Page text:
Friday, December 17, 2004

Why I say Merry Christmas!

I used to say, "Happy Holidays" to store clerks and other harried store personnel. My thinking was that I didn't want to offend anyone...so if they said, "Happy Holidays" or some other generic description, that is what I would return to them.

But now... with more learning and more life, I smile sweetly and take the initiative: "Merry Christmas!" And, more often than not, the immediate response is shock... or awe... and then often a kind of relief, and a return smile: "Merry Christmas to you too," and today, "God bless you!"

My 'Merry Christmas' greetings have become, for me, a blessing of my postmodern world. My world, my culture, my land is forgetting the power in the Name, forgetting that the Name was spoken into the night long ago for healing. And as we have forgotten this Name, we have lost that healing...

So now I bless people with 'Merry Christmas!'

Some are shocked, but I usually see the echo of the Name in their eyes before I leave their presence.

James Lileks writes of this 'shock' phenomenon [hat tip, Instapundit]:

Maybe it's just me. Perhaps I'm overly sensitive. But when I wish a store clerk "Merry Christmas!" they often appear stunned and flummoxed for a moment, as if I've just blabbed the plans for the underground's sabotage of the train tracks in front of the secret police. I've said something highly inappropriate for the public square, and I almost expect a security guard to take me aside on the way out. . . .

I don't get it. There's this peculiar fear of Christmas that seems to get stronger every year, as if it's the season that dare not speak its name. Check out the U.S. Postal Service Web site: two different stamps for Kwanzaa. One for Eid, two for Hanukkah. Two for non-sectarian "Holiday," with pictures of Santa, reindeer, ornaments, that sort of thing. One for the Chinese New Year. One for those religiously inclined -- it features a Madonna and Child. But the Web site calls it "Holiday Traditional." The word "Christmas" doesn't appear on the site's description of the stamps. Eid, yes. Hanukkah, yes. Kwanzaa, yes. Christmas? No. It's Holiday Traditional.


Indeed. As I've seen more of that, my resolve has steeled: I say the Name.

It's Christmas. I am a Christian. I believe in Jesus Christ. I am celebrating Him.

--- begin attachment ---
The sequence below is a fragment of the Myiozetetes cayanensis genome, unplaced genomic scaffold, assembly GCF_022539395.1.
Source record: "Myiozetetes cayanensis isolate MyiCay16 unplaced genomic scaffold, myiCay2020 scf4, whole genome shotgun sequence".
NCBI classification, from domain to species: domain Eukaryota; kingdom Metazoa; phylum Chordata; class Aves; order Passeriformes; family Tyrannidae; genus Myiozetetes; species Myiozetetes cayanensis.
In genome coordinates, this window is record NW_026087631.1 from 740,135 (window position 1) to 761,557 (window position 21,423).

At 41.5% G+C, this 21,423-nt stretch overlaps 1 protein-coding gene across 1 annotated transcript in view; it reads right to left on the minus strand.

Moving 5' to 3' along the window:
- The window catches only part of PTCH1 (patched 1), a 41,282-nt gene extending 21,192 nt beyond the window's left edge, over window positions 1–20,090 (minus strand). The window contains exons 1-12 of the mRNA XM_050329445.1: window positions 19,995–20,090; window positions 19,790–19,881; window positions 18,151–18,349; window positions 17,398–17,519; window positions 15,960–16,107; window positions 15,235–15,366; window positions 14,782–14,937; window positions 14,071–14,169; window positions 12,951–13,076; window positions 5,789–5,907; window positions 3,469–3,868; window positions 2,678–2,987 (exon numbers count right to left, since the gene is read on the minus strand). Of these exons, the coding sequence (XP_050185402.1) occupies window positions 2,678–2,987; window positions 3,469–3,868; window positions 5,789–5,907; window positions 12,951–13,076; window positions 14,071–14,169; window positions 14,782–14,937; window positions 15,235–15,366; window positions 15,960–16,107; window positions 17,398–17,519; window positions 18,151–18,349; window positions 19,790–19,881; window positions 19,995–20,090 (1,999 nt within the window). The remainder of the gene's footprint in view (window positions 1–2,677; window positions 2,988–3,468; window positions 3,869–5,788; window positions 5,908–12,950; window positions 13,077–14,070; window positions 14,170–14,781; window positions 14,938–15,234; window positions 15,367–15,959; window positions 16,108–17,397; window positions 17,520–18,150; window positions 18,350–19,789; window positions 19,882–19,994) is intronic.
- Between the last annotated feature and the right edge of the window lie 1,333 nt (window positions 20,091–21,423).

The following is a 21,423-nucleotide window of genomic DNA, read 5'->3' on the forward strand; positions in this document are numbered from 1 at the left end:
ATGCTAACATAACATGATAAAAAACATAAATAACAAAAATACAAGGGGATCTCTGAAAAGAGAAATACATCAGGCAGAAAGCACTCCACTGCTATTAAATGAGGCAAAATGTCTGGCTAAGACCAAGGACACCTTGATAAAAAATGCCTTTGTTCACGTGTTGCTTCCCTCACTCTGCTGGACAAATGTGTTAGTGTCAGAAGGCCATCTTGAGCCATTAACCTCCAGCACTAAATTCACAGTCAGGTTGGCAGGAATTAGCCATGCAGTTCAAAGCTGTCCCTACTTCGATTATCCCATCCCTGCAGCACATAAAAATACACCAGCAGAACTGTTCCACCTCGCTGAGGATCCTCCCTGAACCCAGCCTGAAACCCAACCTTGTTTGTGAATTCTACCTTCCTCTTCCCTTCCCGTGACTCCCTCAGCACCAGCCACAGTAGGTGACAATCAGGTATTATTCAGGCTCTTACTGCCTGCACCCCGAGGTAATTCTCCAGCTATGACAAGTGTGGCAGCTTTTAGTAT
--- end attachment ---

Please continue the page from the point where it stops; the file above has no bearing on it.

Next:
Those who do not know Him, or hate to hear His name -- even in a title for a Day -- are the ones who most need to hear that Name. In a culture long since post-Christian, it is the quiet and subtle, lived protests that will make a difference.

So I will say, "Merry Christmas" with a smile from my soul, praying for the purity of Christ. And I will live Merry Christmas, so that these words will not be a contradiction...but a pure invitation to a parallel culture, a Kingdom community that lives every day in the Hope of Advent.

So, Merry Christmas, dear reader!

May you know this Christ, and come to celebrate His healing Name...

Amen.

UPDATE: Thanks to Christopher at Against the Grain for the link. And a very Merry Christmas to you, too, Christopher!

UPDATE: A Jew says, "Merry Christmas" and "Keep it real." Jeff Jacoby money quote:

I enjoy Christmas decorations -- and Christmas music, and the upbeat Christmastime mood -- and I say that as a practicing Jew for whom Dec. 25 has no theological significance at all. I have never celebrated Christmas, but I like seeing my Christian neighbors celebrate it. I like living in a society that makes a big deal out of religious holidays. Far from feeling threatened when the sights and sounds of Christmas surround me each December, I find them reassuring. They reaffirm the importance of the Judeo-Christian culture that has made America so exceptional -- and such a safe and tolerant haven for a religious minority like mine.


Indeed. Eminently logical. Thanks for the support, Jeff!

God bless you...and...Merry Christmas!



2 comments:

Christopher said...

Merry Christmas, Loy! =)

Loy Mershimer said...

Thanks, Christopher. Merry Christmas to you, too!

Thanks for the link on your blog, also. I appreciate your work...

Loy